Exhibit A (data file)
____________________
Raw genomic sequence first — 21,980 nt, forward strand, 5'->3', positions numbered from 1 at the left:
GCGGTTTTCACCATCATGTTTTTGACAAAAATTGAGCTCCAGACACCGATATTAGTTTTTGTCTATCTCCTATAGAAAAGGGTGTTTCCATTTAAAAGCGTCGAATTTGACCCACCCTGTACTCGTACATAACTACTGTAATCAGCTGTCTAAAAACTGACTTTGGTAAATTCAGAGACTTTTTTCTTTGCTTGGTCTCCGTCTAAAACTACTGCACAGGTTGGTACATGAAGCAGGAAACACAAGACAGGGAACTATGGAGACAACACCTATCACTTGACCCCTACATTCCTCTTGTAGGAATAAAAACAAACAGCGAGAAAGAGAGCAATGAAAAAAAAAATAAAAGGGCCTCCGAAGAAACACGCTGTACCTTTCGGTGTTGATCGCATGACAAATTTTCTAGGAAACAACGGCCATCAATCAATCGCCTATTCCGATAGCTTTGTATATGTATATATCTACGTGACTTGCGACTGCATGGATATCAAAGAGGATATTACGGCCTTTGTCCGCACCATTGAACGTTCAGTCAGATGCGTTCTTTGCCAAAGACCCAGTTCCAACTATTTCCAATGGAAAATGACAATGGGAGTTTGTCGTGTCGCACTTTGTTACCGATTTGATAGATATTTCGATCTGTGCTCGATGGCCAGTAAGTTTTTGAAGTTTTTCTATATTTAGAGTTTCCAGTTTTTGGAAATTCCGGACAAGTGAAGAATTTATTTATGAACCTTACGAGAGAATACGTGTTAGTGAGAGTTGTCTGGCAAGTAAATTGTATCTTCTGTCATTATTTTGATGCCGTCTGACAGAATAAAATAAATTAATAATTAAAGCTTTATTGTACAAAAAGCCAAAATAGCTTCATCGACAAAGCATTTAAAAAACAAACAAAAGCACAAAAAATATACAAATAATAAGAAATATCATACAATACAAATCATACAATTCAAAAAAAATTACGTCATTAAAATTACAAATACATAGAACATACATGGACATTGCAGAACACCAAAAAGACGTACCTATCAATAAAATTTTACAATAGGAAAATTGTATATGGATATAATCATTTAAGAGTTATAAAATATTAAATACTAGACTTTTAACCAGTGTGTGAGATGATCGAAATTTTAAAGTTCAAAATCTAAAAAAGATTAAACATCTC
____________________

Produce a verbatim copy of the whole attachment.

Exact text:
Raw genomic sequence first — 21,980 nt, forward strand, 5'->3', positions numbered from 1 at the left:
GCGGTTTTCACCATCATGTTTTTGACAAAAATTGAGCTCCAGACACCGATATTAGTTTTTGTCTATCTCCTATAGAAAAGGGTGTTTCCATTTAAAAGCGTCGAATTTGACCCACCCTGTACTCGTACATAACTACTGTAATCAGCTGTCTAAAAACTGACTTTGGTAAATTCAGAGACTTTTTTCTTTGCTTGGTCTCCGTCTAAAACTACTGCACAGGTTGGTACATGAAGCAGGAAACACAAGACAGGGAACTATGGAGACAACACCTATCACTTGACCCCTACATTCCTCTTGTAGGAATAAAAACAAACAGCGAGAAAGAGAGCAATGAAAAAAAAAATAAAAGGGCCTCCGAAGAAACACGCTGTACCTTTCGGTGTTGATCGCATGACAAATTTTCTAGGAAACAACGGCCATCAATCAATCGCCTATTCCGATAGCTTTGTATATGTATATATCTACGTGACTTGCGACTGCATGGATATCAAAGAGGATATTACGGCCTTTGTCCGCACCATTGAACGTTCAGTCAGATGCGTTCTTTGCCAAAGACCCAGTTCCAACTATTTCCAATGGAAAATGACAATGGGAGTTTGTCGTGTCGCACTTTGTTACCGATTTGATAGATATTTCGATCTGTGCTCGATGGCCAGTAAGTTTTTGAAGTTTTTCTATATTTAGAGTTTCCAGTTTTTGGAAATTCCGGACAAGTGAAGAATTTATTTATGAACCTTACGAGAGAATACGTGTTAGTGAGAGTTGTCTGGCAAGTAAATTGTATCTTCTGTCATTATTTTGATGCCGTCTGACAGAATAAAATAAATTAATAATTAAAGCTTTATTGTACAAAAAGCCAAAATAGCTTCATCGACAAAGCATTTAAAAAACAAACAAAAGCACAAAAAATATACAAATAATAAGAAATATCATACAATACAAATCATACAATTCAAAAAAAATTACGTCATTAAAATTACAAATACATAGAACATACATGGACATTGCAGAACACCAAAAAGACGTACCTATCAATAAAATTTTACAATAGGAAAATTGTATATGGATATAATCATTTAAGAGTTATAAAATATTAAATACTAGACTTTTAACCAGTGTGTGAGATGATCGAAATTTTAAAGTTCAAAATCTAAAAAAGATTAAACATCTC